History Main / AKA47

21st Aug '16 2:48:12 PM NotSoBadassLongcoat
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* ''Film/WarDogs'' curiously uses this for one single model: the Brazilian copy of the Beretta 92 pistol, Taurus [=PT99=], is called "Corvis [=TP19=]".
1st Aug '16 1:29:47 PM Miracle@StOlaf
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* The original ''Franchise/ResidentEvil'' games for the UsefulNotes/PlayStation (as well as ''VideoGame/ResidentEvilCodeVeronica'') featured plenty of real firearms such as Berettas, Colt revolvers, Remington shotguns among other. Once the series started being released on the [=GameCube=], Capcom decided to use generic names for the weapons: the Beretta was replaced by a custom version called the [[BlingBlingBang Samurai Edge]] (previously introduced in ''VideoGame/ResidentEvil3Nemesis''), while the Colt Python was renamed the "Silver Serpent". A few of the weapons in ''VideoGame/ResidentEvil4'' are named after real weapons, such as the TMP, the Red 9 (a 9mm variant of the Mauser [=C96=]) and the Chicago Typewriter (one of many nicknames for the Thompson submachine gun). And then, just to make things interesting, they'll sometimes randomly throw in a fictional gun made up of real gun parts into the mix, like Leon's Silver Ghost. ''VideoGame/ResidentEvil5'' used real names for its guns, besides the fictional ones and the very notable exception of the "Lightning Hawk" (obviously a Desert Eagle), but then ''VideoGame/ResidentEvil6'' went back to solely using fake names.

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* The original ''Franchise/ResidentEvil'' games for the UsefulNotes/PlayStation (as well as ''VideoGame/ResidentEvilCodeVeronica'') featured plenty of real firearms such as Berettas, Colt revolvers, Remington shotguns among other. Once the series started being released on the [=GameCube=], Capcom decided to use generic names for the weapons: the Beretta was replaced by a custom version called the [[BlingBlingBang Samurai Edge]] (previously introduced in ''VideoGame/ResidentEvil3Nemesis''), while the Colt Python was renamed the "Silver Serpent".Serpent" and had its appearance heavily altered to the point that only the cylinder release from the real revolver is recognizable. A few of the weapons in ''VideoGame/ResidentEvil4'' are named after real weapons, such as the TMP, the Red 9 (a 9mm variant of the Mauser [=C96=]) and the Chicago Typewriter (one of many nicknames for the Thompson submachine gun). And then, just to make things interesting, they'll sometimes randomly throw in a fictional gun made up of real gun parts into the mix, like Leon's Silver Ghost. ''VideoGame/ResidentEvil5'' used real names for its guns, besides the fictional ones and the very notable exception of the "Lightning Hawk" (obviously a Desert Eagle), but then ''VideoGame/ResidentEvil6'' went back to solely using fake names.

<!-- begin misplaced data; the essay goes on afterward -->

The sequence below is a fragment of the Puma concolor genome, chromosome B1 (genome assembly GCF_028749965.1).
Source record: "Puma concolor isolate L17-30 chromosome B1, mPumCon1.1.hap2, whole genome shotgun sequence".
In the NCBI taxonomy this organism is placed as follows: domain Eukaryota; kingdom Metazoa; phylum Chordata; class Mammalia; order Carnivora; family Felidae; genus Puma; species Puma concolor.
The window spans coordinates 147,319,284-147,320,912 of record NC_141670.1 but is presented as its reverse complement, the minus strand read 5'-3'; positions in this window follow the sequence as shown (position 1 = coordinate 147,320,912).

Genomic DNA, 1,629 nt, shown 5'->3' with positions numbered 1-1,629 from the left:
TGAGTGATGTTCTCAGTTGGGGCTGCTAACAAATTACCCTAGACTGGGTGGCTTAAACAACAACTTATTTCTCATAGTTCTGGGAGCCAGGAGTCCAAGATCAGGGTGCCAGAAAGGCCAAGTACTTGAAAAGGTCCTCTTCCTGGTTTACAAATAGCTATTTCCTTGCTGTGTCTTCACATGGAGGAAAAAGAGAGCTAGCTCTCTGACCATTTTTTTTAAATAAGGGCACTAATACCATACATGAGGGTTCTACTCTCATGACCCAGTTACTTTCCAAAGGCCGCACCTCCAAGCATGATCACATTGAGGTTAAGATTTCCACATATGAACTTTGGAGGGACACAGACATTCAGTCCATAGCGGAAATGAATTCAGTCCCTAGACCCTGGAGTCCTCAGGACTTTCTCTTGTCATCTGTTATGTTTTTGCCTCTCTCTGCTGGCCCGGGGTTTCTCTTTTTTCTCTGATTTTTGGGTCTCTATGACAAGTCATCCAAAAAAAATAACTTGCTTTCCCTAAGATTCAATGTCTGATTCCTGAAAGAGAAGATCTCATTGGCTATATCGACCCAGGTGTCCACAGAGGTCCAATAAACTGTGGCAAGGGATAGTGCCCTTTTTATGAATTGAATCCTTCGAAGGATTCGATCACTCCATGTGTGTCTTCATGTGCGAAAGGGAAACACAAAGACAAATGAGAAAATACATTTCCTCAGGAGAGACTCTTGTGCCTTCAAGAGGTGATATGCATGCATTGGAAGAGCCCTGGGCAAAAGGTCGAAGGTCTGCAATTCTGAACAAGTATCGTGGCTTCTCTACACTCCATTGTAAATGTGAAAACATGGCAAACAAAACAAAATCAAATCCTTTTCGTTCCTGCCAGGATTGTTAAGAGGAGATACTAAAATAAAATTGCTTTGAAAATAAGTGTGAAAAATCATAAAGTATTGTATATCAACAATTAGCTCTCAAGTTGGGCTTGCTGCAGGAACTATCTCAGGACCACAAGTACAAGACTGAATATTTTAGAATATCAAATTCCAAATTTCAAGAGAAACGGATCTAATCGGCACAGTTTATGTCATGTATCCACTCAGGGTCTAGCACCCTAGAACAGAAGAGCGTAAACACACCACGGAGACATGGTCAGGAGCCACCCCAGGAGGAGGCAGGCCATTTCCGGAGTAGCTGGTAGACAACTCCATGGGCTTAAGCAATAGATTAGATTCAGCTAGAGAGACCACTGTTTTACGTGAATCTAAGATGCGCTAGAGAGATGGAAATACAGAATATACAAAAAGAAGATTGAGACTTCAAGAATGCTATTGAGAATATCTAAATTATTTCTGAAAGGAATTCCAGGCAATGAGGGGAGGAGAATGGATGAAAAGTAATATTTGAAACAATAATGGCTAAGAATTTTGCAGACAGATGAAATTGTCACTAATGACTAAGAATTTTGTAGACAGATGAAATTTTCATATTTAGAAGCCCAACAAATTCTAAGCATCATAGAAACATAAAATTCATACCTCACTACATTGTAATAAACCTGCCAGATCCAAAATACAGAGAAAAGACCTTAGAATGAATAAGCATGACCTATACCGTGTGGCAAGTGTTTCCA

22nd Jul '16 6:10:11 PM Gideoncrawle
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->''"The TMP is actually an [=MP9=]. We incorrectly labelled it as such when the weapon was being modeled, and some gun-nerd got pissed off about it. [[TrollingCreator So we kept it known as a TMP]]."''

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->''"The TMP is actually an [=MP9=]. We incorrectly labelled it as such when the weapon was being modeled, and some gun-nerd got pissed off about it. [[TrollingCreator So we kept it known as a TMP]].TMP."''
28th May '16 9:36:27 AM nombretomado
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* The original ''Franchise/ResidentEvil'' games for the PlayStation (as well as ''VideoGame/ResidentEvilCodeVeronica'') featured plenty of real firearms such as Berettas, Colt revolvers, Remington shotguns among other. Once the series started being released on the [=GameCube=], Capcom decided to use generic names for the weapons: the Beretta was replaced by a custom version called the [[BlingBlingBang Samurai Edge]] (previously introduced in ''VideoGame/ResidentEvil3Nemesis''), while the Colt Python was renamed the "Silver Serpent". A few of the weapons in ''VideoGame/ResidentEvil4'' are named after real weapons, such as the TMP, the Red 9 (a 9mm variant of the Mauser [=C96=]) and the Chicago Typewriter (one of many nicknames for the Thompson submachine gun). And then, just to make things interesting, they'll sometimes randomly throw in a fictional gun made up of real gun parts into the mix, like Leon's Silver Ghost. ''VideoGame/ResidentEvil5'' used real names for its guns, besides the fictional ones and the very notable exception of the "Lightning Hawk" (obviously a Desert Eagle), but then ''VideoGame/ResidentEvil6'' went back to solely using fake names.